"I am anxious to oblige ye, deacon," said Andrew; "but I scarcely think it wad be a gratefu part in me to repay a' Mrs Jean Todd's care o' me for twenty years, by actin, in this affair, upon my ain individual and responsible judgment. I micht anger her, and she micht withdraw frae me her countenance and protection: I micht as weel lose the licht o' the sun. Ye dinna understand me, deacon; ye are made to command—I to obey. Pressure brings out the power o' the spring; and a' my happiness in life is produced and brocht out by the weight o' the judgment and authority o' Mrs Jean Todd. Her very mind seems to hae passed into mine; and I feel, when I'm thinking her thoughts, a satisfaction I never feel when my ain are passin, like unbidden ghaists, through my mind. But surely I hae some excuse: is she no a noble cratur? How she maks a body shake wi' the sound o' her voice, and the solidity o' her thoughts! and how beautifully she softens doun the impression o' her authority, by restorin, wi' a half-severe, half-kind sort o' a smile, peculiar to hersel, the confidence she frightened awa by the mere force o' her superior intellect!"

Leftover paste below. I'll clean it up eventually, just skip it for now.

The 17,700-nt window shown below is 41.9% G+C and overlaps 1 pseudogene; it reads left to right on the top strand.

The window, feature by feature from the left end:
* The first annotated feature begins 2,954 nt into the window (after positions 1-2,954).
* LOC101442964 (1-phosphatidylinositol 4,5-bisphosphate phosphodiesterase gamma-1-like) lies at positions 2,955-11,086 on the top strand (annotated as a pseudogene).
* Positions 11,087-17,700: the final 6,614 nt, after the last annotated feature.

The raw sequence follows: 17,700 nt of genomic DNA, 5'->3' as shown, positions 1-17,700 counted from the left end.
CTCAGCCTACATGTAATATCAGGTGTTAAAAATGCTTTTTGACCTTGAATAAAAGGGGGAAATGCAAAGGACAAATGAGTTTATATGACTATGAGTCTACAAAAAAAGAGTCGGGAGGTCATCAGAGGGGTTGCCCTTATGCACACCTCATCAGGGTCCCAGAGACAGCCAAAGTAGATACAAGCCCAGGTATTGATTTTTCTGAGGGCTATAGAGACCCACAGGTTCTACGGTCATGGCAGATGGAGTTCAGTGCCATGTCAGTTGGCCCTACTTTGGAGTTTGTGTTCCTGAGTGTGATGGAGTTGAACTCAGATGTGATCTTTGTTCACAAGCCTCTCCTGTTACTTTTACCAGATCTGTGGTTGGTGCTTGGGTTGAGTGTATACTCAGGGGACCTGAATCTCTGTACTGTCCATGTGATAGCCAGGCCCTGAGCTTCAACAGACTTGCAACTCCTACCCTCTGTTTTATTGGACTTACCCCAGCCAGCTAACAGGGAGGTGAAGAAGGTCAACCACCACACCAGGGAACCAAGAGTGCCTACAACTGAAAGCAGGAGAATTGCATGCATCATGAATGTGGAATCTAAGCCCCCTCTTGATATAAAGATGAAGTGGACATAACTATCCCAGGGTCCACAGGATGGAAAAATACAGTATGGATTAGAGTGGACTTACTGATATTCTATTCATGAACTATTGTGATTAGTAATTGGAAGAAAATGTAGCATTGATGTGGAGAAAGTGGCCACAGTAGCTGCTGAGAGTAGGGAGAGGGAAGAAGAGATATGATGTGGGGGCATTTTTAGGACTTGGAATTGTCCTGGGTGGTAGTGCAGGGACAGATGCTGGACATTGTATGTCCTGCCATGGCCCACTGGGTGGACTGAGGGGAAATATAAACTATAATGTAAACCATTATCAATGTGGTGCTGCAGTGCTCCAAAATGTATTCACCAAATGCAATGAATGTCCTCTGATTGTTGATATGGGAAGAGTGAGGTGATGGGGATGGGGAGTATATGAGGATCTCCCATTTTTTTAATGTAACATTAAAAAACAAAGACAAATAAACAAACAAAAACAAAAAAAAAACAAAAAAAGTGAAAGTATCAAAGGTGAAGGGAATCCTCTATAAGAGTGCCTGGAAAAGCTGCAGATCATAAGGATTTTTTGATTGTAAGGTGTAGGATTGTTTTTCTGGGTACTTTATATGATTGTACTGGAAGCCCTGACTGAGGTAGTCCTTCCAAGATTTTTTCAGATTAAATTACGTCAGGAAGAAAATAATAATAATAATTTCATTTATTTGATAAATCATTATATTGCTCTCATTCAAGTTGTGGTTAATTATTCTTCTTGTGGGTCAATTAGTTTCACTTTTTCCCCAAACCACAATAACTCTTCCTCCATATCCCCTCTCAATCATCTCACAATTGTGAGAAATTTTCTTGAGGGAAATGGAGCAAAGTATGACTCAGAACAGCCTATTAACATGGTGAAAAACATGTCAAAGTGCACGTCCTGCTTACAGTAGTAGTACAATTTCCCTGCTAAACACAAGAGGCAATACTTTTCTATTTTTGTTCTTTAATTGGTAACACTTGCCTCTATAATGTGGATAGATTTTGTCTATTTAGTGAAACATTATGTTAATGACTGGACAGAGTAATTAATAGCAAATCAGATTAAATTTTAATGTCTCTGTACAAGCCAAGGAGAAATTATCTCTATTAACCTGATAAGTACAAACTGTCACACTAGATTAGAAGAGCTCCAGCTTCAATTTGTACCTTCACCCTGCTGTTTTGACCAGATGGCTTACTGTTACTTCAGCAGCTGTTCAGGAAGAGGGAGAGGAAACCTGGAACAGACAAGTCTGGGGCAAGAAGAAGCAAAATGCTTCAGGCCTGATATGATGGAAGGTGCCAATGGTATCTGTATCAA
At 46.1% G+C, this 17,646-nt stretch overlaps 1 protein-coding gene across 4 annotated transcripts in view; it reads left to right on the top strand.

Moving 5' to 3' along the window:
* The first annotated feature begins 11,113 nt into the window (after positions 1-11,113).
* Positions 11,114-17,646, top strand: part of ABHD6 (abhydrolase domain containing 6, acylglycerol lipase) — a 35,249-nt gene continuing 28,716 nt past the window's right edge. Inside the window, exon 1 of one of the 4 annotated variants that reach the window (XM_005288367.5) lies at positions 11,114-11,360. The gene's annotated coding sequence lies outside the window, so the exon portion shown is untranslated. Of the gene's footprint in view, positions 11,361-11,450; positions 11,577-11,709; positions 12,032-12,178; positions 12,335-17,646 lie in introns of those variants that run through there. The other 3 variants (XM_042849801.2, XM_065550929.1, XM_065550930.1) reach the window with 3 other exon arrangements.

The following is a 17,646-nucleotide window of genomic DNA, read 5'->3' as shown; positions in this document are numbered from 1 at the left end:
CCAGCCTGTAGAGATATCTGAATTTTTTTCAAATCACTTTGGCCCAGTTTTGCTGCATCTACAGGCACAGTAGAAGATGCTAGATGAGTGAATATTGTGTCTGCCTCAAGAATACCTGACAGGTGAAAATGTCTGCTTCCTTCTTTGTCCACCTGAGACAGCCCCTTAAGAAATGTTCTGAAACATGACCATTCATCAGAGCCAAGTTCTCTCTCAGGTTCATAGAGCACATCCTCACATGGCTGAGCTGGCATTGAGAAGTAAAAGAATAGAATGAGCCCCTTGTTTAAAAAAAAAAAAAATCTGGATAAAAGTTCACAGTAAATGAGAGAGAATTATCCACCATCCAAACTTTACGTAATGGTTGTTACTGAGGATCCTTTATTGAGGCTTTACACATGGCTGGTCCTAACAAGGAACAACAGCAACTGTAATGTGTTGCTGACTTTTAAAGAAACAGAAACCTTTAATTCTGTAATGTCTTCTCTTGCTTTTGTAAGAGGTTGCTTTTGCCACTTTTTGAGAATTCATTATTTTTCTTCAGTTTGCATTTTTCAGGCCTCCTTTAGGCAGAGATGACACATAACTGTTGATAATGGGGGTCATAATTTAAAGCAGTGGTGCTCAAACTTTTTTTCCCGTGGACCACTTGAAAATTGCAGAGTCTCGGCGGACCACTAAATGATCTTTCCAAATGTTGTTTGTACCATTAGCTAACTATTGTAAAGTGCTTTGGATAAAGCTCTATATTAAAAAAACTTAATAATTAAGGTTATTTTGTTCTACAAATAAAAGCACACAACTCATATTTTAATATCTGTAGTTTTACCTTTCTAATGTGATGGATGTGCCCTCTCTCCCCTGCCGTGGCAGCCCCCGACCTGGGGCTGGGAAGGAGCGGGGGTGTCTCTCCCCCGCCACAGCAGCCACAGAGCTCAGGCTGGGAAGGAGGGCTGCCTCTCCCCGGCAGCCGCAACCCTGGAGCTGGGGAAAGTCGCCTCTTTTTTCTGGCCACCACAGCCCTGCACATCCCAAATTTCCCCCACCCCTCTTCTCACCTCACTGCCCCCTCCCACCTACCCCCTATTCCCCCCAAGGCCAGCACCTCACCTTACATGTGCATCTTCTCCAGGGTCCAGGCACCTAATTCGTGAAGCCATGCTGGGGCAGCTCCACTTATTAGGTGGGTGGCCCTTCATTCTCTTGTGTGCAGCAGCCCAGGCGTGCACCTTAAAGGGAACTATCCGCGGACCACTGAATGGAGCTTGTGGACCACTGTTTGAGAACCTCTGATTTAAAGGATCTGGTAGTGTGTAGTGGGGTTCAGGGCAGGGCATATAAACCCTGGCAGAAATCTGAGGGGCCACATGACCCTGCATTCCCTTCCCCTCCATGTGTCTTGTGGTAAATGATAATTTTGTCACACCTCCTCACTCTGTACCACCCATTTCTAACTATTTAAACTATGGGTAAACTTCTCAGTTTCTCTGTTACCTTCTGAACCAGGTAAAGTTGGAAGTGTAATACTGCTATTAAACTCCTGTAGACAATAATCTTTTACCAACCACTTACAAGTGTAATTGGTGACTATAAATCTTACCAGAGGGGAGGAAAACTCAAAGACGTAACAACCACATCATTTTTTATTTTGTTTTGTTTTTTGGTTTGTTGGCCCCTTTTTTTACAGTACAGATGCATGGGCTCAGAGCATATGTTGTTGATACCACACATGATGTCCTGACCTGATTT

"How beautifully, in short, Andrew," said the deacon, "are you henpecked! That is the very soul and marrow o' a' ye hae uttered."

"Ay; and I glory to be pecked by such a hen!" cried Andrew, with sparkling eyes, and a real and unsophisticated appearance of triumph.[Pg 44]

The deacon, notwithstanding of his anxiety to get the bond signed, laughed outright at this tremendous sally of the boxmaster's enthusiasm of servitude; but it was a laugh of derision, and he forgot that he was himself daily losing more feathers, by a silent process of peculation going on under his wing, than were taken from Andrew by the conservative operation of his wife's billing and cooing.